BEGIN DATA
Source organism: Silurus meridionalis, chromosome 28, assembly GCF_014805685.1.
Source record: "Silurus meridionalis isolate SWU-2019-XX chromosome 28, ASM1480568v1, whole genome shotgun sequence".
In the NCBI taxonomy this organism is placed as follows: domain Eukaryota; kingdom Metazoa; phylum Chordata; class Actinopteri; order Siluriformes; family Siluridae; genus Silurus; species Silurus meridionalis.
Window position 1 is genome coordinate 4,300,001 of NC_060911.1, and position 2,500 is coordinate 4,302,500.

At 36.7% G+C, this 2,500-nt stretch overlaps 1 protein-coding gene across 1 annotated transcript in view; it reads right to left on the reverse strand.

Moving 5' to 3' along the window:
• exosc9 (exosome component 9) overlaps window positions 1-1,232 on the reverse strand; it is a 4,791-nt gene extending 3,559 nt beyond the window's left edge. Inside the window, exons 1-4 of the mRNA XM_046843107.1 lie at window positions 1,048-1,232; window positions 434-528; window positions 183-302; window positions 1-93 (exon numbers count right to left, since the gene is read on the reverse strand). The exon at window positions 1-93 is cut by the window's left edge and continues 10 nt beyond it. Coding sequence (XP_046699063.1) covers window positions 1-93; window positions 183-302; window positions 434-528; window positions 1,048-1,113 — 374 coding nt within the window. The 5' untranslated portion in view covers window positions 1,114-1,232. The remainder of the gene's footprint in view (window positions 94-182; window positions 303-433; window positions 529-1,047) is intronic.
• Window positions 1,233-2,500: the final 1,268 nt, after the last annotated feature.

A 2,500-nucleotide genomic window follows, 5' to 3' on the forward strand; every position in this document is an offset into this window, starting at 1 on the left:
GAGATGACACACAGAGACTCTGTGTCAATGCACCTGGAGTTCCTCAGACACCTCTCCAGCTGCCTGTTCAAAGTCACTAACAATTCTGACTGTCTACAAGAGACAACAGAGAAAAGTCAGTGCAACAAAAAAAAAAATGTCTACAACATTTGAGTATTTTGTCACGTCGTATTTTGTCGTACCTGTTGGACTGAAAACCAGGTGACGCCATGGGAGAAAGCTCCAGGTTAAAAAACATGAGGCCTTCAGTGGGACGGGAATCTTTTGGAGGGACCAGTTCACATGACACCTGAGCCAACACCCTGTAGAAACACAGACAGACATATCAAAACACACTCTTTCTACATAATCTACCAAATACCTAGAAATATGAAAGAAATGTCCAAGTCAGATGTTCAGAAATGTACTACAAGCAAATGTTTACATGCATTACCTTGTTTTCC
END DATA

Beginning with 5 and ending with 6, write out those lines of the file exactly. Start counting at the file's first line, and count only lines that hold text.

At 36.7% G+C, this 2,500-nt stretch overlaps 1 protein-coding gene across 1 annotated transcript in view; it reads right to left on the reverse strand.

Moving 5' to 3' along the window: